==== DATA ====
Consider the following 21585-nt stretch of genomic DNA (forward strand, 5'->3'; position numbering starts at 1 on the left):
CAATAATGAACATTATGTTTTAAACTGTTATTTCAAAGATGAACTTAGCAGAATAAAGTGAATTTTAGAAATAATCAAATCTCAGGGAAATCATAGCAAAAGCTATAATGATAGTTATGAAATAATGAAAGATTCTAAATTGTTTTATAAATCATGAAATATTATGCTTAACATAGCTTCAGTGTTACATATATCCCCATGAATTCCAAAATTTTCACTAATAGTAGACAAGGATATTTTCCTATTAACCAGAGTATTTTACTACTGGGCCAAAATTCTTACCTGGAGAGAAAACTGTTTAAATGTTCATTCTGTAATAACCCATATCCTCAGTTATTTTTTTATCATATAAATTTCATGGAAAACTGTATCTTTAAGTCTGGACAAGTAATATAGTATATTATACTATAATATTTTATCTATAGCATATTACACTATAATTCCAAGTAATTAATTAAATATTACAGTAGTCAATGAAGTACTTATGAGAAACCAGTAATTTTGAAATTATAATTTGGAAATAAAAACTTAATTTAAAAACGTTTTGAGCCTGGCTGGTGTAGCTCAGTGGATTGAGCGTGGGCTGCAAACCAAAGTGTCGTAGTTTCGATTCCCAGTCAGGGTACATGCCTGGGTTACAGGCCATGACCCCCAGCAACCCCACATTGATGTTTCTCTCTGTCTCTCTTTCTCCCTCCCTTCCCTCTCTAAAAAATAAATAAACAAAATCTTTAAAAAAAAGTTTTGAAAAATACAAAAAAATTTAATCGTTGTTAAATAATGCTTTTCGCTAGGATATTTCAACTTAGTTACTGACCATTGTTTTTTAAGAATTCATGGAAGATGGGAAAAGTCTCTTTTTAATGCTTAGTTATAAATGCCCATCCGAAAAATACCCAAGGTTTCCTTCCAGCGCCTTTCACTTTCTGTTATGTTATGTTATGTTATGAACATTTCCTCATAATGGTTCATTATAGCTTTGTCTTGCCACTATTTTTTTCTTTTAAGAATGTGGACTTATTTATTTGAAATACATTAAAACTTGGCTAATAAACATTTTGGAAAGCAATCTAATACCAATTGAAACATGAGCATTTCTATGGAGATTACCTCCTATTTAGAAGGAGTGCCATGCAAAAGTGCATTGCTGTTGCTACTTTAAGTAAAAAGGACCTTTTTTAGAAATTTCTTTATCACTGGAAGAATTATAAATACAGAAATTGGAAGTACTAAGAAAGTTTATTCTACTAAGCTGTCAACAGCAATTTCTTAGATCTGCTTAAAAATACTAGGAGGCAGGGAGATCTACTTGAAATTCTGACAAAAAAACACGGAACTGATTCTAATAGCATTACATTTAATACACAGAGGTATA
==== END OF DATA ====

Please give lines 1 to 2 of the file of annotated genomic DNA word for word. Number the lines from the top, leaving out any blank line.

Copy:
Consider the following 21585-nt stretch of genomic DNA (forward strand, 5'->3'; position numbering starts at 1 on the left):
CAATAATGAACATTATGTTTTAAACTGTTATTTCAAAGATGAACTTAGCAGAATAAAGTGAATTTTAGAAATAATCAAATCTCAGGGAAATCATAGCAAAAGCTATAATGATAGTTATGAAATAATGAAAGATTCTAAATTGTTTTATAAATCATGAAATATTATGCTTAACATAGCTTCAGTGTTACATATATCCCCATGAATTCCAAAATTTTCACTAATAGTAGACAAGGATATTTTCCTATTAACCAGAGTATTTTACTACTGGGCCAAAATTCTTACCTGGAGAGAAAACTGTTTAAATGTTCATTCTGTAATAACCCATATCCTCAGTTATTTTTTTATCATATAAATTTCATGGAAAACTGTATCTTTAAGTCTGGACAAGTAATATAGTATATTATACTATAATATTTTATCTATAGCATATTACACTATAATTCCAAGTAATTAATTAAATATTACAGTAGTCAATGAAGTACTTATGAGAAACCAGTAATTTTGAAATTATAATTTGGAAATAAAAACTTAATTTAAAAACGTTTTGAGCCTGGCTGGTGTAGCTCAGTGGATTGAGCGTGGGCTGCAAACCAAAGTGTCGTAGTTTCGATTCCCAGTCAGGGTACATGCCTGGGTTACAGGCCATGACCCCCAGCAACCCCACATTGATGTTTCTCTCTGTCTCTCTTTCTCCCTCCCTTCCCTCTCTAAAAAATAAATAAACAAAATCTTTAAAAAAAAGTTTTGAAAAATACAAAAAAATTTAATCGTTGTTAAATAATGCTTTTCGCTAGGATATTTCAACTTAGTTACTGACCATTGTTTTTTAAGAATTCATGGAAGATGGGAAAAGTCTCTTTTTAATGCTTAGTTATAAATGCCCATCCGAAAAATACCCAAGGTTTCCTTCCAGCGCCTTTCACTTTCTGTTATGTTATGTTATGTTATGAACATTTCCTCATAATGGTTCATTATAGCTTTGTCTTGCCACTATTTTTTTCTTTTAAGAATGTGGACTTATTTATTTGAAATACATTAAAACTTGGCTAATAAACATTTTGGAAAGCAATCTAATACCAATTGAAACATGAGCATTTCTATGGAGATTACCTCCTATTTAGAAGGAGTGCCATGCAAAAGTGCATTGCTGTTGCTACTTTAAGTAAAAAGGACCTTTTTTAGAAATTTCTTTATCACTGGAAGAATTATAAATACAGAAATTGGAAGTACTAAGAAAGTTTATTCTACTAAGCTGTCAACAGCAATTTCTTAGATCTGCTTAAAAATACTAGGAGGCAGGGAGATCTACTTGAAATTCTGACAAAAAAACACGGAACTGATTCTAATAGCATTACATTTAATACACAGAGGTATA